Secondly, food choices. I love giant bowls of bran flakes in the morning, but is that a wise choice for someone trying to drop the weight? I also like to include meat, breads, and cheese in meals. If I had to limit it to one, which?

    Finally, what was your most rewarding experience in pursuit of physical fitness?
    Walk, walk, walk. That will be the best/safest way to get into the routine. Weight training will also help you improve your fitness as well as build muscle (which ultimately helps in the calorie burning department). Only about 25% of weight management comes from exercise, though — most of your work will be done in the kitchen.

    Not sure about bran flakes, but what I've experienced/read, it's best to make sure you're getting at least 40 grams of fiber a day (I think the RDA is 25g for adults, but I've experienced that 40-60 really gets me feeling good and unbloated/energized) plus lots of water. That in itself will help a lot.

    As far as meat, breads and cheeses... god they are so damn delicious... I would definitely limit the breads and cheeses and focus more on healthy, lean meats. Cheese isn't too bad, but it also depends how much your body really likes dairy. I love how it tastes, but I probably shouldn't be eating a ton of it, so yeah. I know people are all over the place with "carbs are bad" or "carbs are your friends" — I think this really boils down to "everybody is different." Try less carbs (breads, fruits, corn, pasta), see how you feel... you might be surprised. Also, keep in mind that fat doesn't make you fat, calorie intake does, and usually items that are labeled as "low fat" tend to be higher in carbs/sugar and/or sodium. It's REALLY important to read labels, and usually the extra processing required to make something low-fat, really only makes the product less healthy than the full-fat version.

    Personally, I've been struggling with eating well lately (lots of prepackaged stuff and eating out), and so my doctor has me doing a cleanse/elimination diet. This way I can set myself back to zero, so to speak, and then slowly add foods back in and see how I react, so that might be something worth looking into for yourself.

    I think the main thing is just sticking with it, even if you have moments where you say, "Screw it!" and eat out or eat something a little less healthy than you should. Don't beat yourself up, just enjoy it, and then get yourself back on track. Just because you have fast food for lunch, doesn't mean you can't make yourself a healthy dinner.

    Ok, and my most rewarding experience in pursuit of physical fitness? Just having more energy and feeling more like myself again. Also, I walk almost daily now, and I even got into running for a bit (something I've NEVER liked doing), and even ran a few 5k races... was one of the proudest moments in my life. Plus, it feels really good to take care of myself, and it's quite empowering. Sometimes it can be tough saying no to things, but if I say yes to exercise and to what my body needs, it is so rewarding that eventually it doesn't suck so bad or feel so depriving.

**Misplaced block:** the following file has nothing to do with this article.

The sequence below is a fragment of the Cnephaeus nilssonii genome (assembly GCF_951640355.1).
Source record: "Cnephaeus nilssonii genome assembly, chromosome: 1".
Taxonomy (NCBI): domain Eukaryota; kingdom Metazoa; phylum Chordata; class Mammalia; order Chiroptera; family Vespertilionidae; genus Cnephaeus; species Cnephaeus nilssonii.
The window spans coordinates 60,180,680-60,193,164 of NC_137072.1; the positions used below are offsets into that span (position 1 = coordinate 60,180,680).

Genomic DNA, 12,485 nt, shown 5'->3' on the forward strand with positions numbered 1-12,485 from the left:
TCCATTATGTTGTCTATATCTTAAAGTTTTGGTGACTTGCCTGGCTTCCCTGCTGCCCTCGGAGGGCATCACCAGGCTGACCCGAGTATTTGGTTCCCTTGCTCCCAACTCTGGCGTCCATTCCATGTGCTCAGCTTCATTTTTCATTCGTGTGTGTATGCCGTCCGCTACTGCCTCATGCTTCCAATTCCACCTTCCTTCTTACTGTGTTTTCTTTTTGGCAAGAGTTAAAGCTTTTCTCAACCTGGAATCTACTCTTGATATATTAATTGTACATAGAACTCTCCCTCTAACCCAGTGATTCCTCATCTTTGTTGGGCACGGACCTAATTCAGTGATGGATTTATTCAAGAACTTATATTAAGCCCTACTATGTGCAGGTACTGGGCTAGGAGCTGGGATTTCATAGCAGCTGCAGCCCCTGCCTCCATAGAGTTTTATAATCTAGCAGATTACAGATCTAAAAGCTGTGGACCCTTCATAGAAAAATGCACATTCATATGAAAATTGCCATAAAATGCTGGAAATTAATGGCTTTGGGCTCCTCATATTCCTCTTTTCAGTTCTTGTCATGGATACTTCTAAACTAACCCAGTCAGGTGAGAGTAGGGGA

Hope that helps, and please take everything with a grain of salt (but not really, sodium makes you hold water ;D lol)

  7. #276

    Quote Originally Posted by Vic View Post
    In your opinions, a training regimen for someone who weighs ~340 and wants to start the process of getting down to ~180. There was minimal exercise (sex and occasional treadmill at the gym) until about a year ago, then no exercise at all for the last year. Time to completion is not a factor. It takes as long as it takes.

    Secondly, food choices. I love giant bowls of bran flakes in the morning, but is that a wise choice for someone trying to drop the weight? I also like to include meat, breads, and cheese in meals. If I had to limit it to one, which?

    Finally, what was your most rewarding experience in pursuit of physical fitness?
    Get a proper exercise regimen. 4-5 days about the same amount in hours per week, a little more if your body can manage.

    Get rid if the bran, the bread, the cheese. All of those things spike your ilsulin and fight your metabolism to function properly. You really should not eat any of those things, regardless if weight ir firness goals. Red meat is fine, but white meat and fish should take up most of your plate most of the time, along with vegetables. You should also try to match grams of protein to pounds of lean muscle mass to fuel your exercise properly.
    Snakecharmer thanked this post.

  8. #277

    Looking for strength training by doing bodyweight exercises. Do you have any good sources on periodization, reps, exercises?

  9. #278

    Quote Originally Posted by Nighty88 View Post
    Looking for strength training by doing bodyweight exercises. Do you have any good sources on periodization, reps, exercises?
    Here you go: http://cfmoncton.files.wordpress.com...t-list-v15.pdf

    Still, you should consider incorporation with weights. It's an important part of strength training to be able to lift beyond one's body weight. It's the truest test of strength and advancement.
    Mr.Adrian thanked this post.

  10. #279

    Is it better to do a few reps of harder (classic) push ups or more reps of the easier versions? (as depicted in Convict Conditioning)

  11. #280

    Quote Originally Posted by Red Panda View Post
    Is it better to do a few reps of harder (classic) push ups or more reps of the easier versions? (as depicted in Convict Conditioning)
    It's better to do fewer of the harder pushups then when you hit max do the easier ones on top of the count.
    Red Panda thanked this post.